1944-49: The African National Congress (ANC) Youth League, led by Nelson Mandela, challenges the ANC's moderate leadership and revitalizes the movement with its Program of Action.
1958-1966: The system of `Bantu education,' designed to educate blacks as potential laborers, is devised under the late Prime Minister Hendrik Verwoerd, the architect of apartheid.
1960: The ANC is banned.
1976-84: Black youths re-emerge in a nationwide protest against the introduction of Afrikaans as the compulsory language of instruction in schools, and Bantu education in general.
1984-86: Black youths take over the resistance to white rule from the moderate older generation and lead a revolt.
1986: Tens of thousands of black youths are detained in a nationwide emergency aimed at breaking the resistance. Classes at black schools are almost permanently disrupted by boycotts. The ecumenical Joint Enrichment Program (JEP) is formed to ensure that the culture of learning is not completely destroyed by the youth revolution.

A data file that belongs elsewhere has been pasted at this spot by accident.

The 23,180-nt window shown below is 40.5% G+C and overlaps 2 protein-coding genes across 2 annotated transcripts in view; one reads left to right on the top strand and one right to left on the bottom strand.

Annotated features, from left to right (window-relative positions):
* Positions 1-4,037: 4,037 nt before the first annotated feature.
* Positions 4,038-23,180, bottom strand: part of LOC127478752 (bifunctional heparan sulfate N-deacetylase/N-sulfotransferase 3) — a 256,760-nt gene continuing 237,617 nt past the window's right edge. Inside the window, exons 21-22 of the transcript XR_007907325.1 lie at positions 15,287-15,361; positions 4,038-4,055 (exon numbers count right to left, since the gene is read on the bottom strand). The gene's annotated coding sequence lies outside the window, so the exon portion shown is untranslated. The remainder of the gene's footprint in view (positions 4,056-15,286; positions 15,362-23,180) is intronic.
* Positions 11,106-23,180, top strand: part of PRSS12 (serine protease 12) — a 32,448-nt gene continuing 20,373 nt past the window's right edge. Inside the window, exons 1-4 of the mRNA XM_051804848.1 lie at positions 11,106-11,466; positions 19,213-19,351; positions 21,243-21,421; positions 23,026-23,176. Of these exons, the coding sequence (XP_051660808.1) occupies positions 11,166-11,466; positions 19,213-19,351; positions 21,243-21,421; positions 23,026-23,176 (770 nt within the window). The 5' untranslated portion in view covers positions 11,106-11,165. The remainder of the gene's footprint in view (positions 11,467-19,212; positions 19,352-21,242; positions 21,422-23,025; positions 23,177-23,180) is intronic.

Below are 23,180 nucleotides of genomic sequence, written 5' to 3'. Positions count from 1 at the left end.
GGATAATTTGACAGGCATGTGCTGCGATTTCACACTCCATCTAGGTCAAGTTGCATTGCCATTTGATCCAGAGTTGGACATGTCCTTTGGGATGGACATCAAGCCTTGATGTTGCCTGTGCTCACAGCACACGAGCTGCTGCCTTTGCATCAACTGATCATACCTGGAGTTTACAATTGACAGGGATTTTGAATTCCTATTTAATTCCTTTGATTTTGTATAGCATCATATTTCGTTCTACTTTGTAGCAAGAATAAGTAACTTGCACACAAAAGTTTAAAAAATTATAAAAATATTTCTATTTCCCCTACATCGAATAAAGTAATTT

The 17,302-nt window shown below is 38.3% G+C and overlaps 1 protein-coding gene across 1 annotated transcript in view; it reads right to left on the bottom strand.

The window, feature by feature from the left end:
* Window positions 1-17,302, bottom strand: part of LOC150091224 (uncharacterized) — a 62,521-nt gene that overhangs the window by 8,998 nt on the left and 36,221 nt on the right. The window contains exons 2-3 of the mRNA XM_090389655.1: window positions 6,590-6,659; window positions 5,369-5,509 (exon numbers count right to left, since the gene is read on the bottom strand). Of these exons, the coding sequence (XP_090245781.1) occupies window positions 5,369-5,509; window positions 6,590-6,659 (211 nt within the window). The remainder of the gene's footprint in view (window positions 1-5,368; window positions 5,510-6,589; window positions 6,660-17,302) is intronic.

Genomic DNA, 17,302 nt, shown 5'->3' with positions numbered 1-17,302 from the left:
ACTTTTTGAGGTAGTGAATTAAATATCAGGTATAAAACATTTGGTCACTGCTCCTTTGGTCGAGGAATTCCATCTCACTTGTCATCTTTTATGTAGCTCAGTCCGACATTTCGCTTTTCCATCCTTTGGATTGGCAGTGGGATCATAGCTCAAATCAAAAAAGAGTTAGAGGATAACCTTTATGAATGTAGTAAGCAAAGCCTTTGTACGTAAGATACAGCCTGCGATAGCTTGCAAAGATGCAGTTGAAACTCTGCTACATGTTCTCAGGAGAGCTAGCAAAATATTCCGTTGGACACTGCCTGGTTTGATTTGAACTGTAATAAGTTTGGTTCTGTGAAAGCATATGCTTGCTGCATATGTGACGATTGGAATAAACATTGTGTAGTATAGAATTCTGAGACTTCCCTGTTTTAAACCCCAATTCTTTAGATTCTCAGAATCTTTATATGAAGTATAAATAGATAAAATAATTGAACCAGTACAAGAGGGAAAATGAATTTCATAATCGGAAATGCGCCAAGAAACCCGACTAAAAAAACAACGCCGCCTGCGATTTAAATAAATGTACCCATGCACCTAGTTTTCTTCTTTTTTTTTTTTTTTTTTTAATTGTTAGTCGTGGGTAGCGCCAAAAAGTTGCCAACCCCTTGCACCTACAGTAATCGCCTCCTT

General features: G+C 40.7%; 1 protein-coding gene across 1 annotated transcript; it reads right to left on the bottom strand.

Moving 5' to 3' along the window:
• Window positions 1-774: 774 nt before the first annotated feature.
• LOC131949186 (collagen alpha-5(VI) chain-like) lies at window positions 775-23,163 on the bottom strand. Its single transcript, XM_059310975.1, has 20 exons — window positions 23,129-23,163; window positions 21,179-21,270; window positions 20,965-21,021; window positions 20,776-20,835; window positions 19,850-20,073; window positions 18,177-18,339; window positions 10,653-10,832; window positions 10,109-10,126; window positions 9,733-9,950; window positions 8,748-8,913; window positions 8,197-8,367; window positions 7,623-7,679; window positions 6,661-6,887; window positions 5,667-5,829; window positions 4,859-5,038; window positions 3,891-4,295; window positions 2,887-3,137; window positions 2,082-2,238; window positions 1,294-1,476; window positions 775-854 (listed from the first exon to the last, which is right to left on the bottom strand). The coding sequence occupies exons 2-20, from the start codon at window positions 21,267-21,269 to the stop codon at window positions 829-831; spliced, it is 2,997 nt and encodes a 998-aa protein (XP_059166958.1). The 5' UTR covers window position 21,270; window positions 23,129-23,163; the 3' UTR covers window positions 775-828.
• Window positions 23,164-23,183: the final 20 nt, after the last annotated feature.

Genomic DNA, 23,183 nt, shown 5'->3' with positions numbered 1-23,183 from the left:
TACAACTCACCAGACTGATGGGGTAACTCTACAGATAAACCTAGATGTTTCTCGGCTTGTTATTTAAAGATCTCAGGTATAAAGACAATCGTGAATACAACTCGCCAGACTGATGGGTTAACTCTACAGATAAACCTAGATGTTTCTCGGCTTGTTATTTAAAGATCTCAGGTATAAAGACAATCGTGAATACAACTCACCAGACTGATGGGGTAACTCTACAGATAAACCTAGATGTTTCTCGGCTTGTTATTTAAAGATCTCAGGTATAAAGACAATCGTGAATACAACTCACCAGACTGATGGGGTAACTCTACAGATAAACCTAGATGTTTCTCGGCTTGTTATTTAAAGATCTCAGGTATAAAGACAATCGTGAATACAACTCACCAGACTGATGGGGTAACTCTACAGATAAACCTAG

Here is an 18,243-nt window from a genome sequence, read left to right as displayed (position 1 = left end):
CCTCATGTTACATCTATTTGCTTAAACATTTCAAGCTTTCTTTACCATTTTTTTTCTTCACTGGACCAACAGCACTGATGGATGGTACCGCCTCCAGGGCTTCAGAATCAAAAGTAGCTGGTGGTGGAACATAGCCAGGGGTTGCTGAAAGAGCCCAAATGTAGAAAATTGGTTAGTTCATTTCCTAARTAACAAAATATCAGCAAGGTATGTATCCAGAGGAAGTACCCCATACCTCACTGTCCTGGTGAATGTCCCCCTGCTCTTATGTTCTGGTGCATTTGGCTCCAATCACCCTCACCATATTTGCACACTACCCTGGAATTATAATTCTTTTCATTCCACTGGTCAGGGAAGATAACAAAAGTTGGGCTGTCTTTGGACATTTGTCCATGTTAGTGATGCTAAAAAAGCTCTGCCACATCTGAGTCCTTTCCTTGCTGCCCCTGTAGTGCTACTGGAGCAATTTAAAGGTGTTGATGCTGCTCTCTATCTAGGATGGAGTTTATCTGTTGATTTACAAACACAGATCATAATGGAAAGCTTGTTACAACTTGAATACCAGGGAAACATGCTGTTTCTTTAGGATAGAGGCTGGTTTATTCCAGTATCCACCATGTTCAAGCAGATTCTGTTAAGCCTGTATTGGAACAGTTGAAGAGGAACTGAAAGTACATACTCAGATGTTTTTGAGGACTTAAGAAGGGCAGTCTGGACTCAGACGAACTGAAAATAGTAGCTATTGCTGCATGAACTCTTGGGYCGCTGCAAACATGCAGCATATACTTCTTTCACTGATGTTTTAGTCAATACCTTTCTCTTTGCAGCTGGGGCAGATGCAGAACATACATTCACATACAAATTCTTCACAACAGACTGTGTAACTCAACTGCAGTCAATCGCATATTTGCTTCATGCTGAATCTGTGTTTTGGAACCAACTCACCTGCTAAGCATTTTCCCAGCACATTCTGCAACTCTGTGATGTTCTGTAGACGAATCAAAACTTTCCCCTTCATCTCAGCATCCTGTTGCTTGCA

199O: Nelson Mandela is freed and calls on youths to go back to school. There is little response to a "Back to School" campaign waged by the ANC, churches, and community organizations.
June 1991: JEP convenes a national conference on youth attended by 300 representatives of 50 organizations. JEP commissions a comprehensive survey of youths.
June 1992: National Youth Development Coordinating Committee is formed.
March 1993: Follow-up conference (300 delegates from 120 groups) decides to establish National Youth Development Forum. Youth survey results are released.
April: Black youths rampage after the assassination of ANC leader Chris Hani.
May: Black students hold nationwide protests over examination fees and conditions at black schools. Meeting of Nelson Mandela and President Frederik de Klerk averts a nationwide teacher's strike.
June: Conference on forming a National Youth Service Corps mandates a group to come up with a national plan within eight weeks.